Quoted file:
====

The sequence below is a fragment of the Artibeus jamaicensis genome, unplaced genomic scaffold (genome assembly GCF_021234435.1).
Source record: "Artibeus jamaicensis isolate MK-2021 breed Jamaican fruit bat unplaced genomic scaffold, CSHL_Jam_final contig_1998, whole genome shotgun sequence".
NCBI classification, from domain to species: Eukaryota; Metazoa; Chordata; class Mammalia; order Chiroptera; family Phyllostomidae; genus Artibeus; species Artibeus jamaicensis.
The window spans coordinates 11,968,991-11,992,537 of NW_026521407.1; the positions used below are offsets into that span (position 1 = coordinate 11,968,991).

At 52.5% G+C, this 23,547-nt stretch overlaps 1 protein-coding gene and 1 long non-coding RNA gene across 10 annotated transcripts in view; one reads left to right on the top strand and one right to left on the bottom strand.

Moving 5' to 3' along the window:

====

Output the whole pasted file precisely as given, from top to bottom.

The sequence below is a fragment of the Artibeus jamaicensis genome, unplaced genomic scaffold (genome assembly GCF_021234435.1).
Source record: "Artibeus jamaicensis isolate MK-2021 breed Jamaican fruit bat unplaced genomic scaffold, CSHL_Jam_final contig_1998, whole genome shotgun sequence".
NCBI classification, from domain to species: Eukaryota; Metazoa; Chordata; class Mammalia; order Chiroptera; family Phyllostomidae; genus Artibeus; species Artibeus jamaicensis.
The window spans coordinates 11,968,991-11,992,537 of NW_026521407.1; the positions used below are offsets into that span (position 1 = coordinate 11,968,991).

At 52.5% G+C, this 23,547-nt stretch overlaps 1 protein-coding gene and 1 long non-coding RNA gene across 10 annotated transcripts in view; one reads left to right on the top strand and one right to left on the bottom strand.

Moving 5' to 3' along the window: